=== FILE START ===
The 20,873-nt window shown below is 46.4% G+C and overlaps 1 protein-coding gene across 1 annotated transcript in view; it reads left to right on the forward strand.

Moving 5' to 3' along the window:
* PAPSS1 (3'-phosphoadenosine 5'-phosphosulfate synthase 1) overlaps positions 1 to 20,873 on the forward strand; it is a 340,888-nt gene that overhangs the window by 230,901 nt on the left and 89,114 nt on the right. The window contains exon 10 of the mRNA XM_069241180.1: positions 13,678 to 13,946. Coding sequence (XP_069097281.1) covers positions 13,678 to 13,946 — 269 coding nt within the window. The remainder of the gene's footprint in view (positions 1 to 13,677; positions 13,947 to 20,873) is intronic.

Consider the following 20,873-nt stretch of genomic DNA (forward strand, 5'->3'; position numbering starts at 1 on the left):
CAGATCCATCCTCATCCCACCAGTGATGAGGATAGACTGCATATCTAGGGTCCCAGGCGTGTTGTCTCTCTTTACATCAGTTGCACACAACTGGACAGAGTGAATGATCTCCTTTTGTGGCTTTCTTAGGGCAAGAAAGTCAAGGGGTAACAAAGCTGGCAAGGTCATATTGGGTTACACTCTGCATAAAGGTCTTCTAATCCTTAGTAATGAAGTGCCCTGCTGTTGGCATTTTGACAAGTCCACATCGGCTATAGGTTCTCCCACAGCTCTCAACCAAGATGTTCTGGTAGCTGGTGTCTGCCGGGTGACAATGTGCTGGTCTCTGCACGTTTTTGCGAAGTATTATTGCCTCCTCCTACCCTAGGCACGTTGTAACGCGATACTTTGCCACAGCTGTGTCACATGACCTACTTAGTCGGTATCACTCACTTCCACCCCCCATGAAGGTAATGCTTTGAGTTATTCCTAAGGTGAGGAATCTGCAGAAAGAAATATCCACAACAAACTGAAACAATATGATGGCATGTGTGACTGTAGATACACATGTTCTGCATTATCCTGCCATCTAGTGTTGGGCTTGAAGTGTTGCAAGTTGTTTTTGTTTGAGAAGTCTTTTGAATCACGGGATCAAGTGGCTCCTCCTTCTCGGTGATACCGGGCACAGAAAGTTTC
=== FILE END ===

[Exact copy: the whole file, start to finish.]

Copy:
The 20,873-nt window shown below is 46.4% G+C and overlaps 1 protein-coding gene across 1 annotated transcript in view; it reads left to right on the forward strand.

Moving 5' to 3' along the window:
* PAPSS1 (3'-phosphoadenosine 5'-phosphosulfate synthase 1) overlaps positions 1 to 20,873 on the forward strand; it is a 340,888-nt gene that overhangs the window by 230,901 nt on the left and 89,114 nt on the right. The window contains exon 10 of the mRNA XM_069241180.1: positions 13,678 to 13,946. Coding sequence (XP_069097281.1) covers positions 13,678 to 13,946 — 269 coding nt within the window. The remainder of the gene's footprint in view (positions 1 to 13,677; positions 13,947 to 20,873) is intronic.

Consider the following 20,873-nt stretch of genomic DNA (forward strand, 5'->3'; position numbering starts at 1 on the left):
CAGATCCATCCTCATCCCACCAGTGATGAGGATAGACTGCATATCTAGGGTCCCAGGCGTGTTGTCTCTCTTTACATCAGTTGCACACAACTGGACAGAGTGAATGATCTCCTTTTGTGGCTTTCTTAGGGCAAGAAAGTCAAGGGGTAACAAAGCTGGCAAGGTCATATTGGGTTACACTCTGCATAAAGGTCTTCTAATCCTTAGTAATGAAGTGCCCTGCTGTTGGCATTTTGACAAGTCCACATCGGCTATAGGTTCTCCCACAGCTCTCAACCAAGATGTTCTGGTAGCTGGTGTCTGCCGGGTGACAATGTGCTGGTCTCTGCACGTTTTTGCGAAGTATTATTGCCTCCTCCTACCCTAGGCACGTTGTAACGCGATACTTTGCCACAGCTGTGTCACATGACCTACTTAGTCGGTATCACTCACTTCCACCCCCCATGAAGGTAATGCTTTGAGTTATTCCTAAGGTGAGGAATCTGCAGAAAGAAATATCCACAACAAACTGAAACAATATGATGGCATGTGTGACTGTAGATACACATGTTCTGCATTATCCTGCCATCTAGTGTTGGGCTTGAAGTGTTGCAAGTTGTTTTTGTTTGAGAAGTCTTTTGAATCACGGGATCAAGTGGCTCCTCCTTCTCGGTGATACCGGGCACAGAAAGTTTC